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View Diary: Sí, Se Puede!!! (UPDATED w/ Video) (324 comments)

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  •  "Hispanic" comes from the root of "Hispania." (1+ / 0-)
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    Hispania was the Roman name of the Iberian Peninsula. It included both modern day Spain and Portugal.

    "Latino" comes from the word "Latin" as does "Ladino" the name of the language spoken by Sephardic Jews.

    One can be both a proud Sephardic Jew and proud to trace your family's beginnings in Portugal. The Cardozo family were Marranos...forced converts to

    One reason to include Cardozo in the definition is that Jews were forced out of their homeland on the Iberian peninsula where they had lived since Roman times.

    DNA studies indicate that 20% of individuals from the Iberian Peninsula have Jewish ancestry so they are not unlike others from the same area. .

    •  Thanks again, but did I somehow invite this (1+ / 0-)
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      Jane Lew

      recap due to a stance you perceived?

      I mean, it's certainly helpful and all - even though my reference to "Hispanic" was to the US Census' formal definition, not the word root - though I have no point of debate or contention with what you've written.

      "So, please stay where you are. Don't move and don't panic. Don't take off your shoes! Jobs is on the way."

      by wader on Tue May 26, 2009 at 01:32:07 PM PDT

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      •  You said: (1+ / 0-)
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        Hispanic" is more tricky to apply here, especially in looking at government definitions, though.

        I thought a derivation might give you some insight as to the meaning. With the information that Hispania referred to the whole Iberian peninsula and not just to Spain one can deduce that the word "Hispanic" refers (or refered) to those from both Spain and Portugal.

        You also said:

        Latinos are broadly defined as being either from Latin America and/or from Spanish speaking locales, depending on which source you use, I've found.  None of that mentions religion or religious heritage.

        The Cardozos were not from Latin America or other "Spanish-speaking locale."

        •  The USA government definition(s) of "Hispanic" (1+ / 0-)
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          Jane Lew

          relates to the "tricky" notion I was considering:

          The U.S. Office of Management and Budget currently defines "Hispanic or Latino" as "a person of Mexican, Puerto Rican, Cuban, South or Central American, or other Spanish culture or origin, regardless of race".[14] This definition excludes people of Portuguese origins, such as Portuguese Americans and Brazilian Americans. However, they are included in some government agencies' definitions. For example, the U.S. Department of Transportation defines Hispanic to include, "persons of Mexican, Puerto Rican, Cuban, Dominican, Central or South American, or others Spanish or Portuguese culture or origin, regardless of race."[15] This definition has been adopted by the Small Business Administration as well as many federal, state, and municipal agencies for the purposes of awarding government contracts to minority owned businesses. Still other government agencies adopt definitions that exclude people from Spain. Some others include people from Brazil, but not Spain or Portugal.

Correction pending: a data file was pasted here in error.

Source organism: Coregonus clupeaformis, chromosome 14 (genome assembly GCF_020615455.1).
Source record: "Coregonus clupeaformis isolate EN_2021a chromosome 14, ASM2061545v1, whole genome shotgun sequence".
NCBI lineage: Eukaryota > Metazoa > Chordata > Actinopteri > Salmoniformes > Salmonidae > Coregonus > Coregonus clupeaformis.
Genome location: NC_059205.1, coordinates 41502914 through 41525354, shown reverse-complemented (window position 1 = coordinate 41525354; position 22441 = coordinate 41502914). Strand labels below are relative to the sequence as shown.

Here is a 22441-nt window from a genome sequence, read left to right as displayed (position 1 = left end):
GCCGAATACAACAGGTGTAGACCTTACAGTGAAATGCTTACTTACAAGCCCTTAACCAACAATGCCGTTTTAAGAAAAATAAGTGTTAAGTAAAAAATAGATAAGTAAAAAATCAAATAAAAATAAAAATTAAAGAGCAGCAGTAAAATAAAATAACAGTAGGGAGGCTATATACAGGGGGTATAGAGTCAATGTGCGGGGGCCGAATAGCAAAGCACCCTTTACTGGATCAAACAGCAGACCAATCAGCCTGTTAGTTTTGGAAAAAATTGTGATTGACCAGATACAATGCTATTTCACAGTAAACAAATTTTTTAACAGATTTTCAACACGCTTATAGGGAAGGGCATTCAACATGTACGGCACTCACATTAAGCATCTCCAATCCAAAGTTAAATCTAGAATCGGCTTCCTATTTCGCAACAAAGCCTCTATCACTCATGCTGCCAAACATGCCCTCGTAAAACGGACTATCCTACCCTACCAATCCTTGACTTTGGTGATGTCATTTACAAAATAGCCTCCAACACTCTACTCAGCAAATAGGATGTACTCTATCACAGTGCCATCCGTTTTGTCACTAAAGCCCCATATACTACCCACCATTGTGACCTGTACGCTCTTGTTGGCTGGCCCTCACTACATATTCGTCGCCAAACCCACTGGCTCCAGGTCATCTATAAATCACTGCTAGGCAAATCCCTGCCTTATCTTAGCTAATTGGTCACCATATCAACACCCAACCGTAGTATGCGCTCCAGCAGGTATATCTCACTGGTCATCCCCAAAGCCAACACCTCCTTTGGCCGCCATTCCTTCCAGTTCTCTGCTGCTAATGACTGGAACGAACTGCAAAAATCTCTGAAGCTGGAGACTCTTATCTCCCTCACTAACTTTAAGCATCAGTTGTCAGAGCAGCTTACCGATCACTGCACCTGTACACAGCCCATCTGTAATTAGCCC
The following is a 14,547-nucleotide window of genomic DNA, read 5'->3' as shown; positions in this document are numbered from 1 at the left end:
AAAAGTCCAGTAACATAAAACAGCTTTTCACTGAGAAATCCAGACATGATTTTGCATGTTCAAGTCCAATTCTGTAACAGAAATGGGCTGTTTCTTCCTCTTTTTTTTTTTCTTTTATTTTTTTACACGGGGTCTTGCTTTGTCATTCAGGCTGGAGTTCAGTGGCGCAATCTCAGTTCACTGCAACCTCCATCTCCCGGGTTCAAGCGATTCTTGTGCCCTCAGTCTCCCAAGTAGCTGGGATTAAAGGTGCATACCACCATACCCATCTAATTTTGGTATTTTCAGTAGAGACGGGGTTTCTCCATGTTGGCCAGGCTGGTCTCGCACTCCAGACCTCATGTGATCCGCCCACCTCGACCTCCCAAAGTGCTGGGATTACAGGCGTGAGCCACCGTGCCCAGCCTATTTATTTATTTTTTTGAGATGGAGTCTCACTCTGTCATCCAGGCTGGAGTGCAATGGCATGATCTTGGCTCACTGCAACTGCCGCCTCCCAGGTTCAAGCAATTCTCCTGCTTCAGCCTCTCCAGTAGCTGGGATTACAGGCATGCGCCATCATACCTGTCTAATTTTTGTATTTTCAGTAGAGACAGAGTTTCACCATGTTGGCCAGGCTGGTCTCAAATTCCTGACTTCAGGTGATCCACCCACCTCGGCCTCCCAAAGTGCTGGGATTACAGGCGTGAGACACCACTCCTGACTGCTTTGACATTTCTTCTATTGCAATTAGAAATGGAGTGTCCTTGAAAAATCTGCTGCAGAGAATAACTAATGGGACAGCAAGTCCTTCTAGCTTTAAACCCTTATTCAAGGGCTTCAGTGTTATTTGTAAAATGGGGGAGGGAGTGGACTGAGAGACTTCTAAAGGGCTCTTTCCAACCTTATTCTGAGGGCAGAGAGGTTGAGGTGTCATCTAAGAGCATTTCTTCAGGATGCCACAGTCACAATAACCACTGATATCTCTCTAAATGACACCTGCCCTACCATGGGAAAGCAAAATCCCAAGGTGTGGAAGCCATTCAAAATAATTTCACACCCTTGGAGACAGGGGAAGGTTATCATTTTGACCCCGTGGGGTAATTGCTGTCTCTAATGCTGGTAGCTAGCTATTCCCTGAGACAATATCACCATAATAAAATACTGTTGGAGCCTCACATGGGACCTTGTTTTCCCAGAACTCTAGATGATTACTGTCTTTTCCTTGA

Wikipedia is not always on the mark, but the above is a good summary of my current understanding on the issue of how this term tends to be formally used by our agencies.

          Similarly, our use of "Latino" apparently has some variability in what is being referenced - often depending upon where it's used in the USA.  Still, I've seen it used to include and not include Portugese heritage in different, real-life circumstances.  Helped to have a best friend whose parents were Portugese immigrants to the USA.

          So, from the point of the US Census and various interpretations of the terms Hispanic or Latino in this country, the late Supreme Court Justice was not Hispanic or Latino.  Or, he was one or both.

          This is all I was relating, but thanks for clarifying your points.

          "So, please stay where you are. Don't move and don't panic. Don't take off your shoes! Jobs is on the way."

          by wader on Tue May 26, 2009 at 05:56:48 PM PDT

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          •  Leave it to the government! (1+ / 0-)
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            The history Portugal and Spain are intertwined. Portugal being the smaller has always had to fend off Spanish power.

            For the definition of Hispanic, I would go with the derivation of the word from Hispania. People from Hispania are by definition Hispanics.

            That a government beurocrat does not know where Hispania is located is not surprising.  Portugal has always been the redheaded step child of the Iberian peninsula.  It is also not surprising that our government might always agree with itself.  ;>)

            The word "Latino" is more problematic to me. My guess and it is only a guess is that its usage in the Americas is from the term Latin America and that the word "Latino" originally  referred  to people from Latin America.

            In a European context other places also have Latin roots...France, Italy, Rumania. We might refer to an amorous Italian as a Latin lover, but we would never call him a Latino.

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